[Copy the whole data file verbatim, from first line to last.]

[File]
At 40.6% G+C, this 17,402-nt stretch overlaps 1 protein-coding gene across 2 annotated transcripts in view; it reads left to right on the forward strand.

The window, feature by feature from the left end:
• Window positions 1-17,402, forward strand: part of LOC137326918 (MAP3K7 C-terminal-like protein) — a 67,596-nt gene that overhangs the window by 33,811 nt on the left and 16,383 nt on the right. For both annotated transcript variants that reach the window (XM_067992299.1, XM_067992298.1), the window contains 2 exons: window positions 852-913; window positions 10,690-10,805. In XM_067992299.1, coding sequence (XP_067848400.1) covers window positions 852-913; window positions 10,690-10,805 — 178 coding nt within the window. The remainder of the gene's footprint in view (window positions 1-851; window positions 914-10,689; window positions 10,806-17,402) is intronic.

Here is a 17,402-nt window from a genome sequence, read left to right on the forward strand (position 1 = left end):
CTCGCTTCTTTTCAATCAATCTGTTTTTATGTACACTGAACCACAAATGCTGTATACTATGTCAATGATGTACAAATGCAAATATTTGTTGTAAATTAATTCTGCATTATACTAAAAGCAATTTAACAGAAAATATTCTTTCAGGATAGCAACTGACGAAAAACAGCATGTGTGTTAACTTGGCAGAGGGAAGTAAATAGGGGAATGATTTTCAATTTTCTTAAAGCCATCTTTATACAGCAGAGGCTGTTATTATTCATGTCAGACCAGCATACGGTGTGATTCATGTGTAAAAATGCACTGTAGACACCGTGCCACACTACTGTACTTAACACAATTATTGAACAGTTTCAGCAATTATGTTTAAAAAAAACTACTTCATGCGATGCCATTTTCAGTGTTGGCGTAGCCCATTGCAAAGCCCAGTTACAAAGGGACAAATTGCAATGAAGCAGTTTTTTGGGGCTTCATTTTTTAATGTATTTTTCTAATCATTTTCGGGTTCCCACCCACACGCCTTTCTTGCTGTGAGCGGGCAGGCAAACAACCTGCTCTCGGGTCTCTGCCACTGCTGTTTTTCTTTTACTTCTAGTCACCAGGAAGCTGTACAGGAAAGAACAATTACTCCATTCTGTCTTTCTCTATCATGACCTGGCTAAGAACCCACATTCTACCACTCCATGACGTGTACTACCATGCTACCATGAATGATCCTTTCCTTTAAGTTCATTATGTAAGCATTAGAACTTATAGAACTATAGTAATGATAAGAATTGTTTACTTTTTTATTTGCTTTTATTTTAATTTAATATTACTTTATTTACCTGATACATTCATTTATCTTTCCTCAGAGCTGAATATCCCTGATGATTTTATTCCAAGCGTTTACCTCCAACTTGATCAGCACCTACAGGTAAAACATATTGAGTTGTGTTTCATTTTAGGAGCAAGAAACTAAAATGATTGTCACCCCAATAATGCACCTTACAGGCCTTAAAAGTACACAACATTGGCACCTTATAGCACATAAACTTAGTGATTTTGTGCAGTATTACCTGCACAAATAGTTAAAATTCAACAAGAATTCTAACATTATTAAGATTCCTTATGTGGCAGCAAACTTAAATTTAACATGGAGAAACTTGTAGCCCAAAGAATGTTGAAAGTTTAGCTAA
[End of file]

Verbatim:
At 40.6% G+C, this 17,402-nt stretch overlaps 1 protein-coding gene across 2 annotated transcripts in view; it reads left to right on the forward strand.

The window, feature by feature from the left end:
• Window positions 1-17,402, forward strand: part of LOC137326918 (MAP3K7 C-terminal-like protein) — a 67,596-nt gene that overhangs the window by 33,811 nt on the left and 16,383 nt on the right. For both annotated transcript variants that reach the window (XM_067992299.1, XM_067992298.1), the window contains 2 exons: window positions 852-913; window positions 10,690-10,805. In XM_067992299.1, coding sequence (XP_067848400.1) covers window positions 852-913; window positions 10,690-10,805 — 178 coding nt within the window. The remainder of the gene's footprint in view (window positions 1-851; window positions 914-10,689; window positions 10,806-17,402) is intronic.

Here is a 17,402-nt window from a genome sequence, read left to right on the forward strand (position 1 = left end):
CTCGCTTCTTTTCAATCAATCTGTTTTTATGTACACTGAACCACAAATGCTGTATACTATGTCAATGATGTACAAATGCAAATATTTGTTGTAAATTAATTCTGCATTATACTAAAAGCAATTTAACAGAAAATATTCTTTCAGGATAGCAACTGACGAAAAACAGCATGTGTGTTAACTTGGCAGAGGGAAGTAAATAGGGGAATGATTTTCAATTTTCTTAAAGCCATCTTTATACAGCAGAGGCTGTTATTATTCATGTCAGACCAGCATACGGTGTGATTCATGTGTAAAAATGCACTGTAGACACCGTGCCACACTACTGTACTTAACACAATTATTGAACAGTTTCAGCAATTATGTTTAAAAAAAACTACTTCATGCGATGCCATTTTCAGTGTTGGCGTAGCCCATTGCAAAGCCCAGTTACAAAGGGACAAATTGCAATGAAGCAGTTTTTTGGGGCTTCATTTTTTAATGTATTTTTCTAATCATTTTCGGGTTCCCACCCACACGCCTTTCTTGCTGTGAGCGGGCAGGCAAACAACCTGCTCTCGGGTCTCTGCCACTGCTGTTTTTCTTTTACTTCTAGTCACCAGGAAGCTGTACAGGAAAGAACAATTACTCCATTCTGTCTTTCTCTATCATGACCTGGCTAAGAACCCACATTCTACCACTCCATGACGTGTACTACCATGCTACCATGAATGATCCTTTCCTTTAAGTTCATTATGTAAGCATTAGAACTTATAGAACTATAGTAATGATAAGAATTGTTTACTTTTTTATTTGCTTTTATTTTAATTTAATATTACTTTATTTACCTGATACATTCATTTATCTTTCCTCAGAGCTGAATATCCCTGATGATTTTATTCCAAGCGTTTACCTCCAACTTGATCAGCACCTACAGGTAAAACATATTGAGTTGTGTTTCATTTTAGGAGCAAGAAACTAAAATGATTGTCACCCCAATAATGCACCTTACAGGCCTTAAAAGTACACAACATTGGCACCTTATAGCACATAAACTTAGTGATTTTGTGCAGTATTACCTGCACAAATAGTTAAAATTCAACAAGAATTCTAACATTATTAAGATTCCTTATGTGGCAGCAAACTTAAATTTAACATGGAGAAACTTGTAGCCCAAAGAATGTTGAAAGTTTAGCTAA